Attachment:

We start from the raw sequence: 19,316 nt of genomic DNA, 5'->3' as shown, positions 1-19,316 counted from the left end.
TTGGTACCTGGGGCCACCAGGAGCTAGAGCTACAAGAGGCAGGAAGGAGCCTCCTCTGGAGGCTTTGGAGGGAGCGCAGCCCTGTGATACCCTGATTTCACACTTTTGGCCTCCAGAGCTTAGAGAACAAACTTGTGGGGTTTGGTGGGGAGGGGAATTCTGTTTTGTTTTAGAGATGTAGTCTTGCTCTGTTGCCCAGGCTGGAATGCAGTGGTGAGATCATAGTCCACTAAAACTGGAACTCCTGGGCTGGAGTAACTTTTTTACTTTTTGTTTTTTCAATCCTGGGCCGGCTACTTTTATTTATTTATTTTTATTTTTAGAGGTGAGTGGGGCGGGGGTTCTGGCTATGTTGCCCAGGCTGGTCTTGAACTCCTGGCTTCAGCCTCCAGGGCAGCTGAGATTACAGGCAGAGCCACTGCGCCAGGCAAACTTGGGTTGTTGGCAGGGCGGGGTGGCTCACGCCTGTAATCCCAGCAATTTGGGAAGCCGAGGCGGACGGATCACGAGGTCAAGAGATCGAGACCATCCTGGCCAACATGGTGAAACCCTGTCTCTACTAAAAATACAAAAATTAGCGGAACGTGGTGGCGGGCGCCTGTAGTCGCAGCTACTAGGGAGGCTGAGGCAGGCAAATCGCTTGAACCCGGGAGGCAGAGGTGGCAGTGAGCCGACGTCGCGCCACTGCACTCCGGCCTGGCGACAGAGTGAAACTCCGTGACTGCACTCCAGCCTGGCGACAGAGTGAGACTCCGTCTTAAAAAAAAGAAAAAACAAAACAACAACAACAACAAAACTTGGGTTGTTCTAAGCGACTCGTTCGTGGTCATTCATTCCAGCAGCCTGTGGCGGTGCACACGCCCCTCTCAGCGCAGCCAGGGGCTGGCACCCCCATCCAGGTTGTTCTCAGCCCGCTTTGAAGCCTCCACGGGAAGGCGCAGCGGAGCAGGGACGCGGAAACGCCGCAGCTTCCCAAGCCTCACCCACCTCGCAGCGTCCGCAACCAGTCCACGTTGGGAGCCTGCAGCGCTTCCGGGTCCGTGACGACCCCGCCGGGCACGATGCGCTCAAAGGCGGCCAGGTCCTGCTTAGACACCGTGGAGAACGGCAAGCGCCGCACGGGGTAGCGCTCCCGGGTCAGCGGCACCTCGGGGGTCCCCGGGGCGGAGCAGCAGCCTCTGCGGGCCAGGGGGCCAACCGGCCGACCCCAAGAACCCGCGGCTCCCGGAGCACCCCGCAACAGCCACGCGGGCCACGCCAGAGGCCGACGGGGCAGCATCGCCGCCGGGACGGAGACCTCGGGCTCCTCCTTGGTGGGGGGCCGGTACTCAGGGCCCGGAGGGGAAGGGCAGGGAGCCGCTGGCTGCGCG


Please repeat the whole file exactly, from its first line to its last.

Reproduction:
We start from the raw sequence: 19,316 nt of genomic DNA, 5'->3' as shown, positions 1-19,316 counted from the left end.
TTGGTACCTGGGGCCACCAGGAGCTAGAGCTACAAGAGGCAGGAAGGAGCCTCCTCTGGAGGCTTTGGAGGGAGCGCAGCCCTGTGATACCCTGATTTCACACTTTTGGCCTCCAGAGCTTAGAGAACAAACTTGTGGGGTTTGGTGGGGAGGGGAATTCTGTTTTGTTTTAGAGATGTAGTCTTGCTCTGTTGCCCAGGCTGGAATGCAGTGGTGAGATCATAGTCCACTAAAACTGGAACTCCTGGGCTGGAGTAACTTTTTTACTTTTTGTTTTTTCAATCCTGGGCCGGCTACTTTTATTTATTTATTTTTATTTTTAGAGGTGAGTGGGGCGGGGGTTCTGGCTATGTTGCCCAGGCTGGTCTTGAACTCCTGGCTTCAGCCTCCAGGGCAGCTGAGATTACAGGCAGAGCCACTGCGCCAGGCAAACTTGGGTTGTTGGCAGGGCGGGGTGGCTCACGCCTGTAATCCCAGCAATTTGGGAAGCCGAGGCGGACGGATCACGAGGTCAAGAGATCGAGACCATCCTGGCCAACATGGTGAAACCCTGTCTCTACTAAAAATACAAAAATTAGCGGAACGTGGTGGCGGGCGCCTGTAGTCGCAGCTACTAGGGAGGCTGAGGCAGGCAAATCGCTTGAACCCGGGAGGCAGAGGTGGCAGTGAGCCGACGTCGCGCCACTGCACTCCGGCCTGGCGACAGAGTGAAACTCCGTGACTGCACTCCAGCCTGGCGACAGAGTGAGACTCCGTCTTAAAAAAAAGAAAAAACAAAACAACAACAACAACAAAACTTGGGTTGTTCTAAGCGACTCGTTCGTGGTCATTCATTCCAGCAGCCTGTGGCGGTGCACACGCCCCTCTCAGCGCAGCCAGGGGCTGGCACCCCCATCCAGGTTGTTCTCAGCCCGCTTTGAAGCCTCCACGGGAAGGCGCAGCGGAGCAGGGACGCGGAAACGCCGCAGCTTCCCAAGCCTCACCCACCTCGCAGCGTCCGCAACCAGTCCACGTTGGGAGCCTGCAGCGCTTCCGGGTCCGTGACGACCCCGCCGGGCACGATGCGCTCAAAGGCGGCCAGGTCCTGCTTAGACACCGTGGAGAACGGCAAGCGCCGCACGGGGTAGCGCTCCCGGGTCAGCGGCACCTCGGGGGTCCCCGGGGCGGAGCAGCAGCCTCTGCGGGCCAGGGGGCCAACCGGCCGACCCCAAGAACCCGCGGCTCCCGGAGCACCCCGCAACAGCCACGCGGGCCACGCCAGAGGCCGACGGGGCAGCATCGCCGCCGGGACGGAGACCTCGGGCTCCTCCTTGGTGGGGGGCCGGTACTCAGGGCCCGGAGGGGAAGGGCAGGGAGCCGCTGGCTGCGCG